The recesses 72, are annular and extend through only a part (i.e., a major part) of the substrate thickness from the upper major surface 54. Where the width of the striplike portions 66 are sufficiently large, the recesses 72 are separated from the corridors 70 by a wall-like portion 74 of the substrate 56, and preferably have their major axis substantially perpendicular to the upper major surface 54. It is not necessary that the walllike portion of a substrate extend to the upper major surface (e.g., 54) as shown in FIG. 4, but can, instead, terminate at a point somewhere between the two major surfaces 54a and 60a of the substrate 56a as shown in FIG. 7 (i.e., the recesses extend from a certain point 75 below the major surface 54 a). where the recess, or channel, 72a, is separated from the corridor 70a by the wall-like portion 74a, which has a height indicated by b. Moreover, even the portion 74a may be removed, so that the recess 72a extends to the corridor 70a, as discussed below. It is preferred in all these embodiments that a substrate portion remaining beneath the second openings after etching is carried out e.g., the portion 76 in FIG. 4, between the recess 72 and the second major surface 60) generally have a thickness (e.g., 2 mils) that is substantially less than the difference in size between the corridor 70 and the final aperture subsequently produced at the corridor, This hastens the process of final-size aperture production. It is preferred that the second openings 64 be located such that the principal axes of the respective recesses (which principal axes are shown as AA in FIGS. 4 and and pass through substantially the deepest parts of the respective recesses) substantially define (e.g., smallest dimension of their subsequently provided, respective final-size apertures 78 (FlG. 9) as shown by the dashed, curved lines 77 in FIG. 4. The provision of the corridors and recesses includes adjusting the relative breadths of the first and second openings, respectively, of the resist layer such that the rate of removal, or etching, at the substrate portions at the first openings (e.g., 62 in FIG. 3) exceeds that at the substrate parts at the second openings (e.g., 64), this difference in the removal rate being attributable to the greater breadth ofthe first openings 62 in comparison with the second openings 64. Such greater breadth results in a greater ease with which the etchant (in the case of removal by etching) comes in contact with these substrate portions and in a more rapid refreshment of the etchant at these substrate portions, thereby resulting in a faster etch rate thereat.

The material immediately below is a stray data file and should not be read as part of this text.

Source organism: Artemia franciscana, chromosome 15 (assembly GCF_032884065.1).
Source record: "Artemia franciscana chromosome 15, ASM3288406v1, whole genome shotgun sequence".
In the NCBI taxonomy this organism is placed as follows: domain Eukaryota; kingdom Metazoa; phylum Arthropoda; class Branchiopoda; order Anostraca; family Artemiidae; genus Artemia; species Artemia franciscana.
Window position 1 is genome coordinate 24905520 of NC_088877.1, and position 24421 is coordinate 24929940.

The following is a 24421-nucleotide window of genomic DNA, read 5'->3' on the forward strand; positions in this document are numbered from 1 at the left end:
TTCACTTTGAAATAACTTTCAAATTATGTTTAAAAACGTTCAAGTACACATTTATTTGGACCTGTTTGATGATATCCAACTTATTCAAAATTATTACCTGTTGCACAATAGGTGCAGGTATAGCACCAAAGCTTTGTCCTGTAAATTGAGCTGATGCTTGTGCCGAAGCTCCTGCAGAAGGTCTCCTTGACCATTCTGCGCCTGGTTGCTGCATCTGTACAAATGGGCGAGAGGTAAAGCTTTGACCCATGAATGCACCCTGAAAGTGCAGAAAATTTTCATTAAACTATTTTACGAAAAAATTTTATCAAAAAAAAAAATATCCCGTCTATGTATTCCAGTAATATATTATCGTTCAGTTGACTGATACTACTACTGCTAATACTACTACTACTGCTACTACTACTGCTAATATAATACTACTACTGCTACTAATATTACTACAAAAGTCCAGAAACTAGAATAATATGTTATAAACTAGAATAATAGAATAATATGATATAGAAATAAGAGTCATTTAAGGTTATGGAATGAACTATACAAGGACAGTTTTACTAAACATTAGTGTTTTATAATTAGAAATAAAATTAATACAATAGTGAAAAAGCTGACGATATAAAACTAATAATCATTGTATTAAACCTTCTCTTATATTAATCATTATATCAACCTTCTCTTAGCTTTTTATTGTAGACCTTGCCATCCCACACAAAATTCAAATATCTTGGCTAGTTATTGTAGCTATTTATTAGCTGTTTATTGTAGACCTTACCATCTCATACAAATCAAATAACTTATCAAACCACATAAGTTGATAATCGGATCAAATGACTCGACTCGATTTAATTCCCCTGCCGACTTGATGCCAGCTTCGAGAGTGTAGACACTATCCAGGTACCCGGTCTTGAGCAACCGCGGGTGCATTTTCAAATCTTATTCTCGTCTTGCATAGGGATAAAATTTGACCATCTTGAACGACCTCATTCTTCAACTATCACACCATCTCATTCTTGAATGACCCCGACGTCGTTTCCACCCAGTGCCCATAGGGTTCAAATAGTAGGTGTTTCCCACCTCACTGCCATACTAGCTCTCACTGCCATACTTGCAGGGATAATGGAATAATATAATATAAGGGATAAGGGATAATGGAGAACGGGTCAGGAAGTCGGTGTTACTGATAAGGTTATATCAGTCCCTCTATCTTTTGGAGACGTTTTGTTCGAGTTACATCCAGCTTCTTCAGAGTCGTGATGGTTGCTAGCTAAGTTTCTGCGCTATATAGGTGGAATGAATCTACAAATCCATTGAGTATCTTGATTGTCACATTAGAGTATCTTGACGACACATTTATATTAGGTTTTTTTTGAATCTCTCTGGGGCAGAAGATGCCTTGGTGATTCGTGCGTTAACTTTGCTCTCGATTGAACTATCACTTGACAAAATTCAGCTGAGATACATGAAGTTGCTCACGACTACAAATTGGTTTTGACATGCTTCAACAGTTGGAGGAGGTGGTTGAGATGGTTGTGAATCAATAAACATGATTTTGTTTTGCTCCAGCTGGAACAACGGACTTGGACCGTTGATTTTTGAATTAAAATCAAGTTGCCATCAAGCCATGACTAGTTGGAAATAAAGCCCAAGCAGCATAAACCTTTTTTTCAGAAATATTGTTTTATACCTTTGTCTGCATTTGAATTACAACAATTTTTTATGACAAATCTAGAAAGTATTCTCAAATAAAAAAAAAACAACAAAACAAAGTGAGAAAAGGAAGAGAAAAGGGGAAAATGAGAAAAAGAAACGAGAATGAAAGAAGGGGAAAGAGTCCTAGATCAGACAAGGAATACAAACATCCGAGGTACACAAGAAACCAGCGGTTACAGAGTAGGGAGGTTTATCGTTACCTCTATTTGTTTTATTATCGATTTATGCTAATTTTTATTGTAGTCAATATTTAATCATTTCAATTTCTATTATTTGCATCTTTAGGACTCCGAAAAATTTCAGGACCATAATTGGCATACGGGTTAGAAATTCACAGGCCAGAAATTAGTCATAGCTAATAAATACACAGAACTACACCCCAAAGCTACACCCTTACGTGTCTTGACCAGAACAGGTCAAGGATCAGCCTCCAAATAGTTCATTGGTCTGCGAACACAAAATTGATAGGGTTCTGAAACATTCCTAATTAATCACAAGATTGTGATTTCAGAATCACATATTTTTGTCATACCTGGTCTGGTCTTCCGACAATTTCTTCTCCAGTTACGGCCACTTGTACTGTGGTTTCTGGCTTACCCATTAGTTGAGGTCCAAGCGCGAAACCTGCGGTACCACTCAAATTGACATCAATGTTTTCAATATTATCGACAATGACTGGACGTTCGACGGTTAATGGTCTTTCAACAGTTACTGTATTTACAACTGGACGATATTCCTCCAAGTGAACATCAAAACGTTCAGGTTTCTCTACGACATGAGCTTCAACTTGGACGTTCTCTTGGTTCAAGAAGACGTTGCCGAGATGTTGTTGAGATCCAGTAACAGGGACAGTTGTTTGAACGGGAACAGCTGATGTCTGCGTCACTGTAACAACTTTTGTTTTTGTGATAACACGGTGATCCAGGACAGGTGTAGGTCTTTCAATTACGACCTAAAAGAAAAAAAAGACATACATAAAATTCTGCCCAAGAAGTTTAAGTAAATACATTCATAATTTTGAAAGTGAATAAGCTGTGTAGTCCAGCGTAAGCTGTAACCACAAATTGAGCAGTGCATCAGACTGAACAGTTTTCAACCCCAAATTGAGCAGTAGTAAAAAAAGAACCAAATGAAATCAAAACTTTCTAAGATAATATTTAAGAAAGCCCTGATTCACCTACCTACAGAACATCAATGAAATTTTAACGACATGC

The presence of the recesses (e.g., 72 in FIG. 6) in the temporary mask 50 allows the more rapid enlargement of the perforations in the substrate to produce the final-size apertures 78 (FIG. 9) and further allows an improved definition and dimensional control of these apertures, by virtue of the fact that there need be removed substantially only the substrate portion (e.g., 76 in FIG. 4) between the bottom of the recess e.g., 72) and the opposite major surface e.g., 60) of the substrate, and by virtue of the fact that the recess substantially defines the final-size apertures. It is preferred that the thickness ofthe substrate portion e.g., 76) beneath the respective recesses be less than the difference in size of the corridors and the final-size apertures. As used herein, the size" of the corridors and the final-size aperture generally refers to their respective minimum dimension.